Monday, March 30, 2009

The Demise of Detroit Sports?

I was a strange kid. Even though I loved sports and music, my obsession was with numbers. I was the only 6th grader dying for the 1980 census to come out.

When I downloaded the information to my then full complement of brain cells, I learned that only six US cities boasted a population of one million or more: New York, Chicago, Los Angeles, Philadelphia, Houston, and Detroit.

But even then, when the American auto industry was still rolling and when Motown was still printing some serious vinyl, Detroit was a punchline.

"It was a rough place - the seediest dive on the wharf. Populated with every reject and cutthroat from Bombay to Calcutta. It's worse than Detroit." - Ted Striker, Airplane!

Now the Final Four descends upon Ford Field in Detroit and the perception of The Motor City goes way beyond the butt of jokes, even if it came as a dirty text message from the former mayor himself. I mean, didn't The President just effectively fire GM's CEO?

But Detroit has always thrived as a sports town:

Ernie Harwell called Tiger games at "the corner" of Michigan and Trumbull.

The Pistons' "Bad Boys" were the last juggernaut before Michael.

"Hockey Town" is the preeminent US hockey town.

Joe Louis called it home. Thomas the "Hit Man" Hearns came up through the Kronk.

And where football is king, those loser Lions might be the favorite of them all.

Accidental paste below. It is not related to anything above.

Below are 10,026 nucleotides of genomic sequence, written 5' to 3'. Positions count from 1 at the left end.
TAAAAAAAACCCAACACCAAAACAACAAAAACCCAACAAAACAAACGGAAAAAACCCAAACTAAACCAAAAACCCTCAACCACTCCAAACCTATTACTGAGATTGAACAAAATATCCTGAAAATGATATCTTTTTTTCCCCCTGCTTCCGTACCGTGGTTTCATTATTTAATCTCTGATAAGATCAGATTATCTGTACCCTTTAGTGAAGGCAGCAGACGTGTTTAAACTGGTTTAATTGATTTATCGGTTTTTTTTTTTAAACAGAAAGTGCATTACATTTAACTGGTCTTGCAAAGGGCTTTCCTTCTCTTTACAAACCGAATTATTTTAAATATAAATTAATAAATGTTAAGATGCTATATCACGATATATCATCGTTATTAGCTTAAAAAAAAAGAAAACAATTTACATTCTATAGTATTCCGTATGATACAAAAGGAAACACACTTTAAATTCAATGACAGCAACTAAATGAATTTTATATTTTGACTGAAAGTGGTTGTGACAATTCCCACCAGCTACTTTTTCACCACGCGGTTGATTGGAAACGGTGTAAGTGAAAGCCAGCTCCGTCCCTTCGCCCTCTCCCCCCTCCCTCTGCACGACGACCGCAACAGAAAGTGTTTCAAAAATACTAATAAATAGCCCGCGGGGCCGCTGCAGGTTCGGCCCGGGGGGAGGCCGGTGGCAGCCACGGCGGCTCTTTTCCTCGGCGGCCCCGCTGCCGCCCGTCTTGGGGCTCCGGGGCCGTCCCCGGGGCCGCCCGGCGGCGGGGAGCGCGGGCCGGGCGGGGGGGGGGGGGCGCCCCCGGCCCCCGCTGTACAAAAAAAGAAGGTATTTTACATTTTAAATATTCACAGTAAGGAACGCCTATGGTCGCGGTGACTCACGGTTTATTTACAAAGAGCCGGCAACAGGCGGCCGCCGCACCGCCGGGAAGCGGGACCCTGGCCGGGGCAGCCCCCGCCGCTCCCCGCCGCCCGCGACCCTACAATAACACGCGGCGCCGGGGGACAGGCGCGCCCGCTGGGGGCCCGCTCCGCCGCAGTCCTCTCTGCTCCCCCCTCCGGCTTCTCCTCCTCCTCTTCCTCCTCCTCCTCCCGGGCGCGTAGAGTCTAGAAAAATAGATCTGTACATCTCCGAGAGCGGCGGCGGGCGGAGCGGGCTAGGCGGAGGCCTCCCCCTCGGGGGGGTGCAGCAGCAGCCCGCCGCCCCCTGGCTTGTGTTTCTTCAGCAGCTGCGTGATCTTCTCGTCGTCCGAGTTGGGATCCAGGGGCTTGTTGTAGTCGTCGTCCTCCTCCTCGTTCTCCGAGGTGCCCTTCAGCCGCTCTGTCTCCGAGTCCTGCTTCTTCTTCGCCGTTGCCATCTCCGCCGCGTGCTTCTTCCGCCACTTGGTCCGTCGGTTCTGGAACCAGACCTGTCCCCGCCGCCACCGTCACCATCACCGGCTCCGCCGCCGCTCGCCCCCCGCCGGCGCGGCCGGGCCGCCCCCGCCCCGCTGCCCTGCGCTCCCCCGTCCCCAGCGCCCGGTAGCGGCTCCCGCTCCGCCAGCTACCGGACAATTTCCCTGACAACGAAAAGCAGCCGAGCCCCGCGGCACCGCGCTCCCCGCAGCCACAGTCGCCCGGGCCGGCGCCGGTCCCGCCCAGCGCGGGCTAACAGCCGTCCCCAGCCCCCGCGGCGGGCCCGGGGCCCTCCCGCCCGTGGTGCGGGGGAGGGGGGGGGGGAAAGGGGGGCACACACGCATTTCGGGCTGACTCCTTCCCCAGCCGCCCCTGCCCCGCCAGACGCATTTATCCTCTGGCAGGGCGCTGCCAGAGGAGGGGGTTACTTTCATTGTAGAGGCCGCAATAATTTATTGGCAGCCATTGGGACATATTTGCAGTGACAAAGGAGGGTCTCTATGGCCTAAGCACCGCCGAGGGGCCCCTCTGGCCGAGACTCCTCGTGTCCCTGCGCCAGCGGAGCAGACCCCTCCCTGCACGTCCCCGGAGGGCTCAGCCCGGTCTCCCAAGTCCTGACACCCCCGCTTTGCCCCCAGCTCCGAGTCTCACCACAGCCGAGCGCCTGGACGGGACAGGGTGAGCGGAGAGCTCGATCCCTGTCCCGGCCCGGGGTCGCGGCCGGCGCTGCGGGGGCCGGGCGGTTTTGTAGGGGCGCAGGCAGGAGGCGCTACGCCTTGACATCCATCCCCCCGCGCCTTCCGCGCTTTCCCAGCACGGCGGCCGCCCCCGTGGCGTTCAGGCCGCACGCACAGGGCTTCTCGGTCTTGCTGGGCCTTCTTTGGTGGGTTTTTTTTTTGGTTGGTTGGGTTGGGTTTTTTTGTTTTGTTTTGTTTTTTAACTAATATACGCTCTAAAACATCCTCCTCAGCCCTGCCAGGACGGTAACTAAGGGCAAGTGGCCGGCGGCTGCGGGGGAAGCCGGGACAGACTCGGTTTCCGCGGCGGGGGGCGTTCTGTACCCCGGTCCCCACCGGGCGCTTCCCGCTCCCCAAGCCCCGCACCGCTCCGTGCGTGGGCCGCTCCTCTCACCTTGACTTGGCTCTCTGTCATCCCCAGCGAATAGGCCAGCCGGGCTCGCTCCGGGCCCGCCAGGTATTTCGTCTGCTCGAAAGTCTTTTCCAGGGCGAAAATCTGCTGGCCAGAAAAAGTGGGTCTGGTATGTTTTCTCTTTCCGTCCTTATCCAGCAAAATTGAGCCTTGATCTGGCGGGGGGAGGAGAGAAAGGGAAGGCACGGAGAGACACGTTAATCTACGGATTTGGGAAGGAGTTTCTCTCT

I personally have worked 4 Motor City Bowls and they always drew - including 60,000+ for the epic Central Michigan-Purdue battle in 2007. (Purdue won a thriller 51-48)

In recent years, Detroit has hosted the Super Bowl, the World Series, the NBA Finals, and now the Final Four. It currently owns the Stanley Cup. But can it survive as a major league town if its fans can't show up in this woeful economy?

Tigers' spring training in Lakeland is already a soap opera with Dontrelle Willis going on the DL with an "anxiety disorder" wait til' they break north and start playing in front of 18,000 at Comerica Park.

If the fan's hard money isn't coming in, then ownership will have to cut payroll. If they have to trade away their best players, the product suffers, and attendance dwindles even more. The public interest in the team may well go the way of Detroit Free Press home delivery.

Then repeat the cycle for Detroit's other major sports. They can hang on for a while, but the wait for a Tigers, Lions, or Pistons championship may be longer than the wait for Eminem's next album. Let's hope the teams can hang on long enough to find out. And defy the numbers.

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